I was impressed by your Liederspiel project. I've written a paragraph or two on Loewe and others, in the Lied voce (poco fa) in Grove. And of course I'd love to know more about your projected Housman setting (do you incidentally know those of my dear old friend C.W.Orr, a very gifted better‑than‑amateur songwriter? I'm just on he point of donating my long correspondence with him to the British Library; his letters to me, that is. I've given my letters from the great Schubertian Maurice Brown to the Musikalienhändler Albi Rosenthal, a considerable scholar in his own right, as part of the Brown archive which will be acquired by some university one of these days).
I enjoyed too your apercu that people become, and think like, what they do. It's a philosophy of action, a Kritik der praktischen Vernunft. The unflattering phrase 'deformation professionelle' sums it up rather well. One becomes coloured by the way one daily preoccupations dye the mind. Different casts of thought approach a given problem or topic in wholly distinct ways, each of which may be apt enough for the given environment. The process begins, I believe, at a pre‑professional stage; it's already inscribed in the genetic code. I learnt as an examiner that there are many ways of being intelligent and exercising effective thought. The young potential ambassador for example is readily and sharply distnguishable from the young potential
administrator, and has been, one feels, from earliest youth, just as a mushroom appearing first above ground as the tiniest of visible specks is already beyond doubt a predestined mushroom. Sorry if that sounds too fatalistic; there's certainly plenty of scope for adaptation, even of the most immutable inherited characteristics. That's why it's a important to get the right influences. One way of dong that, as St. Paul says, is by reading and hearing absolutely everything, as I see you are. Good for you.
I don't know about Gary Taylor's Shakespeare poem. I'd have to give it much more work and thought than I have time or inclination for before I could form an intellectual respectable view. 'Shall I die?', or shall he commit ceremonial hara‑kiri on the steps of the Bodleian Library? I'm sorry to have to confess to a touuh of Schadenfreude, since Gary and I are old pen‑enemies, though we get along well enough in conversation.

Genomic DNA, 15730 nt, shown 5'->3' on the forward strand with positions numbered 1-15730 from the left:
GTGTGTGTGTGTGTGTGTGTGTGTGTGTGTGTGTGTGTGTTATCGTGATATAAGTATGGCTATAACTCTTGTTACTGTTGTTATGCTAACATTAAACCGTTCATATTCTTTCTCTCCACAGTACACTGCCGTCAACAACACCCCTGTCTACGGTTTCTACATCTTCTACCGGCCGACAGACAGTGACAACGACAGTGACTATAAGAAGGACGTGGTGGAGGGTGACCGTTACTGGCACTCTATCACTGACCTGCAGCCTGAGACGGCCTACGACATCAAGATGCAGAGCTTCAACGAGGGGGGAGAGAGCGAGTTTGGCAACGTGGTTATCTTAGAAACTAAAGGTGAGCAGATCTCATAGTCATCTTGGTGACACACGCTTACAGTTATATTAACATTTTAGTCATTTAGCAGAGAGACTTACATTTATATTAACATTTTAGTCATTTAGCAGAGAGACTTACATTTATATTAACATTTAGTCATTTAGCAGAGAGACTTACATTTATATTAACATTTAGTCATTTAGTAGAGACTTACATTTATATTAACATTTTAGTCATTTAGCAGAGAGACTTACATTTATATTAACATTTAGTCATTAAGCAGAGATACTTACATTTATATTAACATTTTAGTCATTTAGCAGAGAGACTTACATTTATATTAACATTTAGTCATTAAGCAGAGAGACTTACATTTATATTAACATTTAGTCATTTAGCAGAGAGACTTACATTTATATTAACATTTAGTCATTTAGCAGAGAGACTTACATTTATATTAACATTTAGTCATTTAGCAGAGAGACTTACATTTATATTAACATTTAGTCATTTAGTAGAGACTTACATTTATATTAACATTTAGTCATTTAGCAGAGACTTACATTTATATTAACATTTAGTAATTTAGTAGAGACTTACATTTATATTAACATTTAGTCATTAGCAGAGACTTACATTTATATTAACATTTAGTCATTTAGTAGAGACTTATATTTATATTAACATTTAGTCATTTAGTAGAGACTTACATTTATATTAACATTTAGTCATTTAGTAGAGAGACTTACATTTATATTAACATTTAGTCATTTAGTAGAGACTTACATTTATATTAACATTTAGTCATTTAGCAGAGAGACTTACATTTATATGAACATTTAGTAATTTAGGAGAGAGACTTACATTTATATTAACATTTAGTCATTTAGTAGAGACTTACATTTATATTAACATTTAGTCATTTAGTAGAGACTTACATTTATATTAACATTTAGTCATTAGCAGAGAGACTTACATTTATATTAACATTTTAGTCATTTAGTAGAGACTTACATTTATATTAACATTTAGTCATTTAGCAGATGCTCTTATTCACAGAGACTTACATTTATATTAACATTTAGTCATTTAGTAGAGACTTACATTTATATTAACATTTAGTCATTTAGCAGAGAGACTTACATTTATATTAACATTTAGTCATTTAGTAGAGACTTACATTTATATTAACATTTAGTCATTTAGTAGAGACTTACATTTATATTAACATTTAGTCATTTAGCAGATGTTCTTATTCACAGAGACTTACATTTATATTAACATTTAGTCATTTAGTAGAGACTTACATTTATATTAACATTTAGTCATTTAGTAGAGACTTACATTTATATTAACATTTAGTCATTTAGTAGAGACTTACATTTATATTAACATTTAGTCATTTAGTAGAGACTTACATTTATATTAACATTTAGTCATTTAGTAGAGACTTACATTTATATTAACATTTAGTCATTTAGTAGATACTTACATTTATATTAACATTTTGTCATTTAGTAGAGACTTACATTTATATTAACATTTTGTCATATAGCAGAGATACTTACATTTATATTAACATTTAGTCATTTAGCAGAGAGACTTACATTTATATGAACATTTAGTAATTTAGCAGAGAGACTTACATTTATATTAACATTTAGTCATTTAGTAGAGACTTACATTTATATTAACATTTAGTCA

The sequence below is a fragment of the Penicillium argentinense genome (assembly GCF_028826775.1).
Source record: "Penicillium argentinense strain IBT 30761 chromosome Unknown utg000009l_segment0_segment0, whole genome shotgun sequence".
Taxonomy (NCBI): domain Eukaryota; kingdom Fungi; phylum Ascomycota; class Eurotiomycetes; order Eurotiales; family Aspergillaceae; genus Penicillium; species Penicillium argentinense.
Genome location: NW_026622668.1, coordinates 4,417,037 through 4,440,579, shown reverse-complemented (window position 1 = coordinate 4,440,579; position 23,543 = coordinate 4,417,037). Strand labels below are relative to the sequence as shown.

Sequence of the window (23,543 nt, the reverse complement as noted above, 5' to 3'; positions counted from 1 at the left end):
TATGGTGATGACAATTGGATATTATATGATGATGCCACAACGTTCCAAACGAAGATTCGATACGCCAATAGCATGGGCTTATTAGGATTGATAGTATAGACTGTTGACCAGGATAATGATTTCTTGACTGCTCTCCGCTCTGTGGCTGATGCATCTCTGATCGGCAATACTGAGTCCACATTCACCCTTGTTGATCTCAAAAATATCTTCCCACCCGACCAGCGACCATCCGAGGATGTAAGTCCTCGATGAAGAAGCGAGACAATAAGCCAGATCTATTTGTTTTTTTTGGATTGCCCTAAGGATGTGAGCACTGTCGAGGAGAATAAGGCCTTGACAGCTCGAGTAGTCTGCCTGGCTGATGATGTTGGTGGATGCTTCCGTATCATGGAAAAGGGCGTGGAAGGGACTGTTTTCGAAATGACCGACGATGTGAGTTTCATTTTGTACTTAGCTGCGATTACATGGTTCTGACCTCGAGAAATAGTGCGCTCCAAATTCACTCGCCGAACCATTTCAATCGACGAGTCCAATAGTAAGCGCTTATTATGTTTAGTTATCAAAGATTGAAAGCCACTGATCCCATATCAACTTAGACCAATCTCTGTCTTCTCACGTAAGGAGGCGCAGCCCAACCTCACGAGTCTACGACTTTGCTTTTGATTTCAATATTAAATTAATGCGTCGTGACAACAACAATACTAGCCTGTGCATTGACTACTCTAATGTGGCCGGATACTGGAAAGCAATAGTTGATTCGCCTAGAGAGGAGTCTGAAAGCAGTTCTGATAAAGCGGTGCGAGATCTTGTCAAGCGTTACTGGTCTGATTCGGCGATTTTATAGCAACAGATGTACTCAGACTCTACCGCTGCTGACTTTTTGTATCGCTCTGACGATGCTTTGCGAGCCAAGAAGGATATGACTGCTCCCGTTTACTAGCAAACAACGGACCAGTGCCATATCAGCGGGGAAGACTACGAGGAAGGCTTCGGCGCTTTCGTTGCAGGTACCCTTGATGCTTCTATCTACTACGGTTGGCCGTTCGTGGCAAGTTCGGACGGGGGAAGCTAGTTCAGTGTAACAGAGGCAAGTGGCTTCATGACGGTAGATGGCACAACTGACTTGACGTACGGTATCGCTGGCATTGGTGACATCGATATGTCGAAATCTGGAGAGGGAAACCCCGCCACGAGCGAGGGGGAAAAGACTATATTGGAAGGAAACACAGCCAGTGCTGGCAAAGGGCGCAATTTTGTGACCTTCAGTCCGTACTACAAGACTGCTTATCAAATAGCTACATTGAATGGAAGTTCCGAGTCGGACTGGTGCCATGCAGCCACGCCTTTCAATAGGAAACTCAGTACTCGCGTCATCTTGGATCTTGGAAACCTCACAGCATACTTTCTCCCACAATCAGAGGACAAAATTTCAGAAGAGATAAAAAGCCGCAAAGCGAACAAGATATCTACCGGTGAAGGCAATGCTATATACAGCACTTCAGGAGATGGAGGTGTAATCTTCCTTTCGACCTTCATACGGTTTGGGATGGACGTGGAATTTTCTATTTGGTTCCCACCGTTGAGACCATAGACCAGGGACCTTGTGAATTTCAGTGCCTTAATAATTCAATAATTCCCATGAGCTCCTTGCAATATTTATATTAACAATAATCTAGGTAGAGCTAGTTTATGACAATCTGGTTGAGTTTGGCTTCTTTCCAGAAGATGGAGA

The text suggests to me a lyric (despite its lenght) from an Elizabethan songbook; its metrical feet dance quite deftly. Was it Words for Music Perhaps (to use a W. B. Yeats title; do you know his poetry?).
Well, I’m rattling on rather a lot – literally, on this typewriter; and there are still certain unsettled stimuli remaining from your interesting letter. Would you like to tell me sometime a little more about the Italian original of Die Spröde, of Brahms/Kopisch?
And thank you for your encomium of Fischer-Dieskau. I’ve ventured to pass your comments on to a lady I know who is practically the F-D fan-club personified; goes to all his concerts, owns all his records, and so on, and yet doesn’t know all that much German or have all that much natural affinity with the lied as an art-form. It would be very unfair to compare her in any way, though, with the lady in Oscar Wilde who didn’t like music but adored musicians. My friend has a kind of deep wordless communion with the mind and art of Fischer-Dieskau, absorbing his moods of majesty and melancholy like great draught of wine, zur rechten Zeit mehr wert als alle Reiche der Erde. I was greatly delighted to hear of his kind agreement to join Gerald Moore and myself as patrons of an amazingly gifted group or troupe here called the Songmakers Almanack, founded by that great young song-pianist Graham Johnson. You seem to have had a fruitful encounter with F-D; like the meeting between the young Wolf and Wagner. I’ve never met him, though of course he has long been a hero. But I somehow go more for heroines; and I’ve seen (though not heard) more of Schwarzkopf, though admittedly mainly because her late husband Walter Legge was a dear friend of mine.
And alasa, I’m out of touch with Gerald Moore. He no longer attends concerts, even of the Almanack; he lives confortably and quietly in the country with his nice wife, who like mine is named Enid – a great bond between us, Gerald says – and lives a tranquil sweet life like a Schubert song. O wie ich mir gefalle in meiner stillen Ländlichkeit; or warm ist’s mir geblieben im Wohngemach; or es ist so still, so heimlich um mich. I shall try to write a book on Schubert songs, if I’m spared, one of these days; but the task is so sheerly massive, like climbing Everest, that the initial prospect is rather daunting. Yes’ I’ll certainly ask Gerald to be good enough to consider writing a foreword to my Brahms book, in due course. You’re quite right; he’s a real master.
Well, I must stop; I’ve been summoned to dinner. My warmerst good wishes, my dear Erik, for the new year. Let me hear more of your saying and doings; be sure to tell me of any plans for coming to England; look after yourself.
Farewell for now,
yours as ever, Eric